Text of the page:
Sunday, April 25, 2010

Dogs of War and Liberation Day, Italy

This morning I'd intended to announce that my painting Dogs of War is now posted and available for purchase at DiscoveredArtists.com, an online gallery where I have some of my work. How suitable that this morning I received an email from our friend Mario in Italy noting the significance of this day.

I'll be busy today again, I've a meeting at ten local time and am going to leave home. But today is also a very special day, and it has become a more special day since we got in touch with you and Bud. On April 25, Italy celebrates Liberation Day, the anniversary of the end of WWII. So it's the birthday of our freedom, a feast Bud has contributed in making possible. A kiss to him and you all!!!
Mario

Mario Monasterolo is a historian in Northern Italy's Po Valley region. While researching the end of the war, seeking oral histories and memories of those who lived that experience, Mario discovered my father-in-law's war memoirs, which were published in a book titled And There Shall Be Wars. Wilmer "Bud" Wagner was the second Minnesotan drafted into World War II and on the first transport across "the big pond" to engage the Axis powers. His preparation and service in Northern Ireland, North Africa and Italy makes for a good read, and is an outstanding historical document.

Interestingly enough, though Italy celebrates the 25th as its Liberation Day, for the soldiers in the field it was just another day, as Bud records here.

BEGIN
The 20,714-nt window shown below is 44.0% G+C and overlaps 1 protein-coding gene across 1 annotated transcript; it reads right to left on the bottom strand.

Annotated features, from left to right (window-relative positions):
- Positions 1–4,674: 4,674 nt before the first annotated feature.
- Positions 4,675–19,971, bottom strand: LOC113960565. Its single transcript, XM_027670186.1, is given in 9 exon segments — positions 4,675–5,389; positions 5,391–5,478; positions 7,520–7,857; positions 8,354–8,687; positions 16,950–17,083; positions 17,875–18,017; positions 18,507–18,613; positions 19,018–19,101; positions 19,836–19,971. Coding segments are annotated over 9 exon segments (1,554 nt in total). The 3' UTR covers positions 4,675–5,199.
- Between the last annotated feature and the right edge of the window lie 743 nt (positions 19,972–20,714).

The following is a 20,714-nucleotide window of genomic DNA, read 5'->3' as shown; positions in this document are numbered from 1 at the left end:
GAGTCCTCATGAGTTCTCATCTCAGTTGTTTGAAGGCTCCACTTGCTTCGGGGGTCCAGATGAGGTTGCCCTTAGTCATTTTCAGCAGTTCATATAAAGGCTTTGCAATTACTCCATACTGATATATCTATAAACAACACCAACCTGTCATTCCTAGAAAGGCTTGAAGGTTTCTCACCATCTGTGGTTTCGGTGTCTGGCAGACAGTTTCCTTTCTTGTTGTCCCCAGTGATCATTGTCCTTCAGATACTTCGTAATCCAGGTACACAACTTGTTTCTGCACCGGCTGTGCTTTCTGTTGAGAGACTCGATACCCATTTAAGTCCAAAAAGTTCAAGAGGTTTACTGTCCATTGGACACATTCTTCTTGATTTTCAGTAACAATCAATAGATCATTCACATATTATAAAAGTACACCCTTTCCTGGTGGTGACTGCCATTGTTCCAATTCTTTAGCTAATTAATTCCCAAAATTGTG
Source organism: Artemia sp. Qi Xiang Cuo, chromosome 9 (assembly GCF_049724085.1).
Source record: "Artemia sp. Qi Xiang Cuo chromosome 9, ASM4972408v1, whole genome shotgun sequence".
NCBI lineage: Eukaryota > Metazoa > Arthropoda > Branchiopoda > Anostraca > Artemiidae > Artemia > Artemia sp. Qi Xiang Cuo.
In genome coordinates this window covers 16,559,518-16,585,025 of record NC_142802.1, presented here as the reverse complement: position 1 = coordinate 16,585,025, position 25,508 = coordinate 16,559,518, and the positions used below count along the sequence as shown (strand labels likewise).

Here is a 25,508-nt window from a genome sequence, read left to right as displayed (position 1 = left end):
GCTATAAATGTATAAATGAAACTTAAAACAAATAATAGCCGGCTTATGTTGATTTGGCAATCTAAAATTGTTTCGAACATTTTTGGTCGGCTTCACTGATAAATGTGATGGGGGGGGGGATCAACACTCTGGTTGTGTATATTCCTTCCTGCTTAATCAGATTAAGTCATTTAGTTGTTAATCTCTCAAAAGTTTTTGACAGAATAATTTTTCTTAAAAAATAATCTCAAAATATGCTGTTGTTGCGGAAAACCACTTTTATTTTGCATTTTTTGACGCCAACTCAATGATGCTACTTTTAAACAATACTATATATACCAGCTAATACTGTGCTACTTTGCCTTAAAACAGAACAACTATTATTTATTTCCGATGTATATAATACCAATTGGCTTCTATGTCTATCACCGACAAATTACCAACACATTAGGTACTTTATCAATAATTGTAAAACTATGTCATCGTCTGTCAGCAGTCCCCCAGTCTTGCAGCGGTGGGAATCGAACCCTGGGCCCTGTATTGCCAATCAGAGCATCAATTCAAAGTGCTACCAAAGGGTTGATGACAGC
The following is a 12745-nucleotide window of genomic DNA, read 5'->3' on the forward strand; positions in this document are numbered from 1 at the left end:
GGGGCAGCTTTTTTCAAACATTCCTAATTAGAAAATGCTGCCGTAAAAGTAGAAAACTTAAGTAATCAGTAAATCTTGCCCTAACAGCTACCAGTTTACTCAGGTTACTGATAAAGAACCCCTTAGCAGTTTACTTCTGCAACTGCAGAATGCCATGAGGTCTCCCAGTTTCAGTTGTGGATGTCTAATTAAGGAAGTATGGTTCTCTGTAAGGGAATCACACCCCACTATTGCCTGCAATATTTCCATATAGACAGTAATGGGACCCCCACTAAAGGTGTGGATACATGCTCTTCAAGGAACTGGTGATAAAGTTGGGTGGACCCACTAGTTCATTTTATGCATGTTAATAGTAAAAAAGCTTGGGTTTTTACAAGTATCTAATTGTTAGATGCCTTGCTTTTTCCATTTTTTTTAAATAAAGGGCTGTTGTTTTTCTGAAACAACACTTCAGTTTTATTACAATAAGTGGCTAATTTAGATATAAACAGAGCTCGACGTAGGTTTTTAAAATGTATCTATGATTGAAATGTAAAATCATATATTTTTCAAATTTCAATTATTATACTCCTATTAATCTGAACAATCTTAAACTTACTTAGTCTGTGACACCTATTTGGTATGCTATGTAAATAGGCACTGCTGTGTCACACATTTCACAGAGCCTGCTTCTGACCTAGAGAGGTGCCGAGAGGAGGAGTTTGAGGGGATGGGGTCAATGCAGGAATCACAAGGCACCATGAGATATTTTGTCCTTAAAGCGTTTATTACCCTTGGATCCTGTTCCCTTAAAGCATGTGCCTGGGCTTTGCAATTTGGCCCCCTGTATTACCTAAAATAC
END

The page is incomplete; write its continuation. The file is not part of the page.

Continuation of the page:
Wednesday, April 25, 1945
Took a side road, actually it was today that we went through Reggio, and not yesterday. Moved this morning and tonight. Went back to Division Artillery tonight about 10:30.


It wasn't until four days later that the reality of the end hit home. Again, from Bud's diary record And There Shall Be Wars:

Sunday, April 29, 1945
A day I won't forget for awhile. Up at 7:00.
Pulled out at 8:30. Made 172 miles. Cold and windy. Really enjoyed it, though. Thick groves of people lined the road all the way. Many beautiful girls, and well-dressed adults and younger people, all waving and cheering. Some close enough to you hold out their hands to touch yours.
Saw thousands of German prisoners. I counted 35 heavily loaded vehicles with Jerry prisoners, some high ranking officers, also nurses, all standing in their trucks, with Kraut drivers heading north.
We just crossed the Po again today, as wide as the Missouri River. We're at the foot of the Alps; they tower high in the distance, capped with snow, sure glad we don't have to chase Jerry through the Brenner Pass. We'd heard about that place.
We parked in a court yard for the night. Was a hard day, but nice driving on a good road, and made good time. Tom McGee rode with me.


In reflecting on this moment Bud, who turned 90 last summer, recalled for us the shouts of the Italian peoples as the soldiers passed, "Bueno Americano! No Bueno Tedeskie!" For Bud's 90th birthday celebration I painted the 2' x 3' panel above. It was a great day for Italy, and a great day for the families of those young G.I.'s who returned home.

Since making contact with Mario last year, we've grown ever more fond of the region and hope one day to visit one day. I've got my passport ready anyways... Perhaps the blog TERRE di SETA (Silk Lands, subtitled The People and History of Maira and Po) will whet your appetite for this region of the world as it has ours.


World War II Diaries and Memoirs is available for sale from Savage Press.
536 pages. Illustrated with 178 original photos and documents

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